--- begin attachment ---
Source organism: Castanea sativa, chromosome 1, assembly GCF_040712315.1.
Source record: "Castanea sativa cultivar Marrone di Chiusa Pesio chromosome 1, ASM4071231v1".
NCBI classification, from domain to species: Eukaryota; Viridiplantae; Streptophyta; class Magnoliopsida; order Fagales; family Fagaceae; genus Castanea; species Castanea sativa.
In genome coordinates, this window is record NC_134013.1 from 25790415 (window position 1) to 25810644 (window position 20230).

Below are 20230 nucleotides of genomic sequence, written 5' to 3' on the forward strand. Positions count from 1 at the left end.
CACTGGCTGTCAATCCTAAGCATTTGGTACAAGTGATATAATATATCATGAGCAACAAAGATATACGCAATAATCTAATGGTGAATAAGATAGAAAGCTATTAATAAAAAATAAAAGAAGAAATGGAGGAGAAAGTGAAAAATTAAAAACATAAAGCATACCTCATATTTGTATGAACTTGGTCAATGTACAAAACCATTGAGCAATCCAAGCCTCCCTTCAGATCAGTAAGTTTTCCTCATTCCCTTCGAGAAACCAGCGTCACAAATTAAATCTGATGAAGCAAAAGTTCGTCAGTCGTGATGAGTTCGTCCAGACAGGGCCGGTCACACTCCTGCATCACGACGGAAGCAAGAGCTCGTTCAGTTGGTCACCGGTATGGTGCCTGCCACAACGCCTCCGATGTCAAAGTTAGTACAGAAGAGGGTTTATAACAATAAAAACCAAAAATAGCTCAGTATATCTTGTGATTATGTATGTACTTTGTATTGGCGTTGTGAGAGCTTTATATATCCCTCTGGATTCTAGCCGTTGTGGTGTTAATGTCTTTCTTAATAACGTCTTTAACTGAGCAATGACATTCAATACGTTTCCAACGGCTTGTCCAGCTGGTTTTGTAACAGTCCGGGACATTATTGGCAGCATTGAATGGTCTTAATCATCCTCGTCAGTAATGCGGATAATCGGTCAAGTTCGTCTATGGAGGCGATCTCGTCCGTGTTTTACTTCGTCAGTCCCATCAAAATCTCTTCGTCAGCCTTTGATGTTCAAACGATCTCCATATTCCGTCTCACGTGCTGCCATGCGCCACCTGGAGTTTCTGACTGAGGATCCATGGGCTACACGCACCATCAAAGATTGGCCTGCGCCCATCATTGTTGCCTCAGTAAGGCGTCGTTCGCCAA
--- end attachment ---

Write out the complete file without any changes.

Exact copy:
Source organism: Castanea sativa, chromosome 1, assembly GCF_040712315.1.
Source record: "Castanea sativa cultivar Marrone di Chiusa Pesio chromosome 1, ASM4071231v1".
NCBI classification, from domain to species: Eukaryota; Viridiplantae; Streptophyta; class Magnoliopsida; order Fagales; family Fagaceae; genus Castanea; species Castanea sativa.
In genome coordinates, this window is record NC_134013.1 from 25790415 (window position 1) to 25810644 (window position 20230).

Below are 20230 nucleotides of genomic sequence, written 5' to 3' on the forward strand. Positions count from 1 at the left end.
CACTGGCTGTCAATCCTAAGCATTTGGTACAAGTGATATAATATATCATGAGCAACAAAGATATACGCAATAATCTAATGGTGAATAAGATAGAAAGCTATTAATAAAAAATAAAAGAAGAAATGGAGGAGAAAGTGAAAAATTAAAAACATAAAGCATACCTCATATTTGTATGAACTTGGTCAATGTACAAAACCATTGAGCAATCCAAGCCTCCCTTCAGATCAGTAAGTTTTCCTCATTCCCTTCGAGAAACCAGCGTCACAAATTAAATCTGATGAAGCAAAAGTTCGTCAGTCGTGATGAGTTCGTCCAGACAGGGCCGGTCACACTCCTGCATCACGACGGAAGCAAGAGCTCGTTCAGTTGGTCACCGGTATGGTGCCTGCCACAACGCCTCCGATGTCAAAGTTAGTACAGAAGAGGGTTTATAACAATAAAAACCAAAAATAGCTCAGTATATCTTGTGATTATGTATGTACTTTGTATTGGCGTTGTGAGAGCTTTATATATCCCTCTGGATTCTAGCCGTTGTGGTGTTAATGTCTTTCTTAATAACGTCTTTAACTGAGCAATGACATTCAATACGTTTCCAACGGCTTGTCCAGCTGGTTTTGTAACAGTCCGGGACATTATTGGCAGCATTGAATGGTCTTAATCATCCTCGTCAGTAATGCGGATAATCGGTCAAGTTCGTCTATGGAGGCGATCTCGTCCGTGTTTTACTTCGTCAGTCCCATCAAAATCTCTTCGTCAGCCTTTGATGTTCAAACGATCTCCATATTCCGTCTCACGTGCTGCCATGCGCCACCTGGAGTTTCTGACTGAGGATCCATGGGCTACACGCACCATCAAAGATTGGCCTGCGCCCATCATTGTTGCCTCAGTAAGGCGTCGTTCGCCAA